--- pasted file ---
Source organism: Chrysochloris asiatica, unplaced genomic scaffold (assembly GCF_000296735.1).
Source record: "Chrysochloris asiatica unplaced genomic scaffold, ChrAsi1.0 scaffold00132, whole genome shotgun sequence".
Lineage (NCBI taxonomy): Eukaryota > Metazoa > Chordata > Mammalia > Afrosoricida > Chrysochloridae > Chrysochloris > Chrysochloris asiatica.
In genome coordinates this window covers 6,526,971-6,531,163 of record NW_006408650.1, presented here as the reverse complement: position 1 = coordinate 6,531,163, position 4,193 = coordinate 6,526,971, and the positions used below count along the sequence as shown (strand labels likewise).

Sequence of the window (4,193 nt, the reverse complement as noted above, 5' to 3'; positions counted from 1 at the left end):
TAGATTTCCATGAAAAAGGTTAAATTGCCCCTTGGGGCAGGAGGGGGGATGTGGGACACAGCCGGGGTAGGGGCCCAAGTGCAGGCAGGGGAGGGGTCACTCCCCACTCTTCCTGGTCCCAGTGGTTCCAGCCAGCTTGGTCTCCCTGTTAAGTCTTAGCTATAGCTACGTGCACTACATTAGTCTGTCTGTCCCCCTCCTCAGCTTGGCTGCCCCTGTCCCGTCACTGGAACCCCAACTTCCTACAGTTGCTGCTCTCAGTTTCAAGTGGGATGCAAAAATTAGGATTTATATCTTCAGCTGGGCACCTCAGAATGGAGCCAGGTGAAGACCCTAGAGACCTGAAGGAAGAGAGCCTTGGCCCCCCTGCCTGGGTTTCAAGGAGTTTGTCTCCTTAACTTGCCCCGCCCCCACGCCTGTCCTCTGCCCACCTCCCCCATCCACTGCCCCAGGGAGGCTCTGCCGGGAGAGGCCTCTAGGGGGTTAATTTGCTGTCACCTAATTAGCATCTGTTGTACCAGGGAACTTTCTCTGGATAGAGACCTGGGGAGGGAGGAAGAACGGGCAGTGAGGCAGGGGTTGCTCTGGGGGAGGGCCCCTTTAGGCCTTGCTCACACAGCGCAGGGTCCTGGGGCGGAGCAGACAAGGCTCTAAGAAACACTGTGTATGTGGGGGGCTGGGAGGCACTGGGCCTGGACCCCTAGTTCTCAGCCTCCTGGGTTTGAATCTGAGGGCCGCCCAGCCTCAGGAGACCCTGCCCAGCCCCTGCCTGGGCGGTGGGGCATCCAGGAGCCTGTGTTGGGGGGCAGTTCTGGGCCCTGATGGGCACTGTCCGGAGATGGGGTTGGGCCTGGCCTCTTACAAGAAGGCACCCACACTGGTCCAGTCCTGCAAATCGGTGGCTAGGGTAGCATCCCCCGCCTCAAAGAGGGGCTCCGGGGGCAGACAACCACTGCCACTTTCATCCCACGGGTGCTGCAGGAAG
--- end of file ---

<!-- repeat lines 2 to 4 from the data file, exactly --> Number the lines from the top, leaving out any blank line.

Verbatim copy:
Source record: "Chrysochloris asiatica unplaced genomic scaffold, ChrAsi1.0 scaffold00132, whole genome shotgun sequence".
Lineage (NCBI taxonomy): Eukaryota > Metazoa > Chordata > Mammalia > Afrosoricida > Chrysochloridae > Chrysochloris > Chrysochloris asiatica.
In genome coordinates this window covers 6,526,971-6,531,163 of record NW_006408650.1, presented here as the reverse complement: position 1 = coordinate 6,531,163, position 4,193 = coordinate 6,526,971, and the positions used below count along the sequence as shown (strand labels likewise).